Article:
Thursday, 26 December 2013
Reverse Shopping: The realities of American economics
Since the public start of the financial crisis in 2006, the talk has been about austerity, budget cuts, job losses, streamlining of the public administrations, et cetera, et cetera. Faced with astronomically growing public and private debt, the emphasis was put in reducing expenditure which directly led to loss of income for millions of families. This sudden reduction of buying power led to economic contraction with jobs losses followed by businesses failures followed by more job losses and more businesses failures.
Christmas time is a testing time. For thousands upon thousands of business both big and small, the Christmas sales are the difference between life and death. If businesses don't sell enough to have healthy balance sheets during the entire year, doom is unavoidable. So when Christmas time approaches, advertising companies go into overdrive and suddenly there are SALE signs all over the place on a 24-hour basis. Tempted by advertising and in a vain attempt to have some kind of optimism to counter their everyday frustrations vulnerable people suddenly go out and spend more than they can actually afford.
Aware of the Tsunami of debt that is created during Christmas time, a fast-food giant - MacDonald's - is advising its employees to return to the shops unwanted gifts as a way to recover some of the money they irrationally spent during the Christmas time. Returning merchandise to the shops is what has become known as REVERSE SHOPPING.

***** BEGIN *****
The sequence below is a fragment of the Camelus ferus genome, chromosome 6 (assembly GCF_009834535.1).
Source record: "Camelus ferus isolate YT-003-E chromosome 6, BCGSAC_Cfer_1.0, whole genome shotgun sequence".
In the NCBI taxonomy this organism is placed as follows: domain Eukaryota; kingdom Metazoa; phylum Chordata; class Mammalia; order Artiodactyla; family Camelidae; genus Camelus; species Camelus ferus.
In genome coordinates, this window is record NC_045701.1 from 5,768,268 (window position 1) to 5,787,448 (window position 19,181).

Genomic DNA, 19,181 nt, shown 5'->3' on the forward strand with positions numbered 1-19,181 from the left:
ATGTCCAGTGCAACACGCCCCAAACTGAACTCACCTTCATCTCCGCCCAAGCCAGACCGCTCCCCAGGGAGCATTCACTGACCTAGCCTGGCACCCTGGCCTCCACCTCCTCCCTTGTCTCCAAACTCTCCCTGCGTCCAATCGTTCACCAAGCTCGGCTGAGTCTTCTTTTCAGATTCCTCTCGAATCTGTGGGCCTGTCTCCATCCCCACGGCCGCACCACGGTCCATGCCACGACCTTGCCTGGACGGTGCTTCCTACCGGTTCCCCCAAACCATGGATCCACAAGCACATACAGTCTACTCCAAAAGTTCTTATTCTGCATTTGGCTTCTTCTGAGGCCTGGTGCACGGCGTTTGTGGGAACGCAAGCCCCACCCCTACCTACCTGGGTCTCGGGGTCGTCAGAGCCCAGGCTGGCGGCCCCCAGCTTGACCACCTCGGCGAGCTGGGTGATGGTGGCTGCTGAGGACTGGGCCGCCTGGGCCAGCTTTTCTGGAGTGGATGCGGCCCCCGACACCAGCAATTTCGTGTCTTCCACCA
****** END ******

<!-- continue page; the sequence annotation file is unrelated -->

By the time people return goods to the shops, interest payments have already been collected on their credit cards. The credit companies make money and customers end up without goods and virtually ripped off.
In the USA the percentage of people living under the poverty line is in double digits and rising. The same financiers that created the crisis that publicly started in 2006 are still making money out of ordinary people's misery.
When you think about gifts bought during Christmas time, it feels a bit like the magician words 'now you see it, now you don't see it'. Customers paid got into additional debt and paid interest on debt to acquire goods that temporarily made them feel good about themselves. When celebrations are over, the gifts disappeared and their monies were taken away leaving them poorer and more frustrated.